Data gathered during onsite quality control checks show that businesses’ concerns about new regions are far from baseless. As a rule, the less mature the sourcing market, the more likely it is to struggle with quality issues. A vivid example of this is Cambodia, where local suppliers are enjoying increased demand from overseas buyers—but lack the time or resources necessary to establish proper quality management processes or train new personnel. As a result, more than 40 percent of all goods inspected in Cambodian factories during the second quarter of 2019 were found outside of acceptable quality limits (compare that with China, where 25 percent of inspection reports made during that same time reported out-of-spec issues, a +13-percent, year-over-year improvement).

By comparison, Turkey, a more mature market for apparel, handled the increased production pace better. After a brief spike in quality issues around the turn of year, local suppliers succeeded at pushing the inspection failure rate below 25 percent during the second quarter of 2019—despite the influx of new orders from European buyers, for whom Turkey represents a prime geography for near-shoring.

South Asia product quality has deteriorated

Meanwhile, the positive correlation between sourcing-region maturity and manufacturing quality doesn’t seem to hold up in South Asia, based on product quality data from the ground. This region of textile powerhouses is enjoying renewed popularity with U.S. buyers, but product quality there has notably deteriorated since the start of 2019. In India, 33 percent of all goods inspected during the second quarter of 2019 (including almost 40 percent of all textile and apparel products) failed to meet client specifications, while quality failure rates were even higher in Pakistan. Both countries are seasoned textile and apparel producers, and India in particular has been hard at work during the past few years carving out a path toward innovation in textiles, with new technologies and automation.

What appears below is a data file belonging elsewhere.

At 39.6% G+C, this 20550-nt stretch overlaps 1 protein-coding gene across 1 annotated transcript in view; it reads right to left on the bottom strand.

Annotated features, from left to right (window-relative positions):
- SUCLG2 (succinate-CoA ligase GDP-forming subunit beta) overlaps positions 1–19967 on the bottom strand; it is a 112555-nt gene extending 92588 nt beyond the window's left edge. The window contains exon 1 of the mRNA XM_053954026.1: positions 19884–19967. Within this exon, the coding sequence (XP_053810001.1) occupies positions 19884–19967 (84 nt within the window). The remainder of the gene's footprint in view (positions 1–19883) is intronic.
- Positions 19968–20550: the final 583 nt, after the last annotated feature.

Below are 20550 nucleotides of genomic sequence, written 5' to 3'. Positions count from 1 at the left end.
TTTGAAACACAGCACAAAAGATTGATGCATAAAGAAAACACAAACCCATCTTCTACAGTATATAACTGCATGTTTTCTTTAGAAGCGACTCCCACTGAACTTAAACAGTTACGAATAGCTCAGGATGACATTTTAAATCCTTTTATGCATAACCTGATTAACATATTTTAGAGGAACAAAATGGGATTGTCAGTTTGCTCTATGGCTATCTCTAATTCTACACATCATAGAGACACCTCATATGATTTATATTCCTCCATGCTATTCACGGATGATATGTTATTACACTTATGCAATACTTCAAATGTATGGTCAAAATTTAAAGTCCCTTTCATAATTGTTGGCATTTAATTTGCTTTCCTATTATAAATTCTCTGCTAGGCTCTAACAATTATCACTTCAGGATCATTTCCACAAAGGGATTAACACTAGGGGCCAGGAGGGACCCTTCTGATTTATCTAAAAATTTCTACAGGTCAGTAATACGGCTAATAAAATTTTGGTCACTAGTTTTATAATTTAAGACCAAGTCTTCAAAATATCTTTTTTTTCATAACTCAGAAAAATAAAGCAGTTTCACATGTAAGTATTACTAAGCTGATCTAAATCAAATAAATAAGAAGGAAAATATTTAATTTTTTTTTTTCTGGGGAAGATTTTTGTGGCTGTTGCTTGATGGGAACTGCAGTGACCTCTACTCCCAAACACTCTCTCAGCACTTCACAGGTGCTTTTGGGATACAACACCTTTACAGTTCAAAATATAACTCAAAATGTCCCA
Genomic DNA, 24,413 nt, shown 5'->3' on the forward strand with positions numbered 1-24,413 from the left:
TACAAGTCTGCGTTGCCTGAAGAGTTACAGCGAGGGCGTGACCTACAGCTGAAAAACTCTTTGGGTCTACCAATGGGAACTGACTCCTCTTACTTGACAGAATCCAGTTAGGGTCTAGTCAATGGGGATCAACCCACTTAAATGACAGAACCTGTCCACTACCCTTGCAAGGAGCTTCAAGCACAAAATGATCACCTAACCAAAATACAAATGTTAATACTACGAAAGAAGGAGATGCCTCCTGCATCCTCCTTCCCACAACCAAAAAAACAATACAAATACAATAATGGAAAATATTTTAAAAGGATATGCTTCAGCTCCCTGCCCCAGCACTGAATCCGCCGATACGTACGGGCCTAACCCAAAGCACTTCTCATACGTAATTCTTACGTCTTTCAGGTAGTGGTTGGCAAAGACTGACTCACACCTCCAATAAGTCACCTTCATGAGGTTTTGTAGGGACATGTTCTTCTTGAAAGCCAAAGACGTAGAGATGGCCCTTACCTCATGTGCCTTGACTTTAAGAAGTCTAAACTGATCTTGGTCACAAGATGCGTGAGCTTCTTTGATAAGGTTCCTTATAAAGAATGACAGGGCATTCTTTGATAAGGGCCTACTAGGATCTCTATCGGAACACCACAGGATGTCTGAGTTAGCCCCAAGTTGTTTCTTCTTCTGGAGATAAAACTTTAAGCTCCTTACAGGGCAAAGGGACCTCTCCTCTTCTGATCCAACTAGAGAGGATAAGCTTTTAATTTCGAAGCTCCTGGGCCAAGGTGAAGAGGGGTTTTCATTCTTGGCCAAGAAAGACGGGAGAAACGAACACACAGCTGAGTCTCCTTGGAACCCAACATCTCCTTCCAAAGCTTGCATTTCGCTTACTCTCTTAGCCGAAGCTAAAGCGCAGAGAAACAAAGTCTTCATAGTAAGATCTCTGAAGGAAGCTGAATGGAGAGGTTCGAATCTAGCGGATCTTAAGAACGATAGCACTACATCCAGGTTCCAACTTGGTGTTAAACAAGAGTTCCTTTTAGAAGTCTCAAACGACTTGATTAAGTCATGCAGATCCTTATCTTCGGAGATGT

Then why such depressing quality performance? The most likely explanation is the speed-cost-quality triangle at work again. After all, a business that moves regions to chase low costs is more likely to choose a low-balling bidder within the new country, and a low manufacturer price point tends to translate to small facilities and manual labor, especially in the textile and apparel sectors.

In summary, the trends observed on the ground, and the business sentiment expressed through the survey, point to the same takeaway: This period of global trade uncertainty, and the resultant shift away from China, is definitely not the time to let quality concerns fall by the wayside. On the contrary, when expanding a supply chain into new sourcing markets, buyers must increase their focus on product quality and safety, especially when it comes to moving from established sourcing regions to less mature ones.


About The Author

Sébastien Breteau’s picture

Sébastien Breteau

Sébastien Breteau is the founder and CEO of QIMA, a quality control and compliance service provider that partners with brands, retailers and importers to secure and manage their global supply chain. Breteau has more than 20 years of experience in supply chain management, founding his first sourcing company in 1997. 

Founded in 2005, QIMA has become a leading player in Asia and has expanded its operations globally to more than 35 labs and offices, 3,800 employees, and operating in 85 countries. In 2020, the company launched QIMAone, a collaborative platform that digitizes quality and compliance management for global brands, retailers, and manufacturers.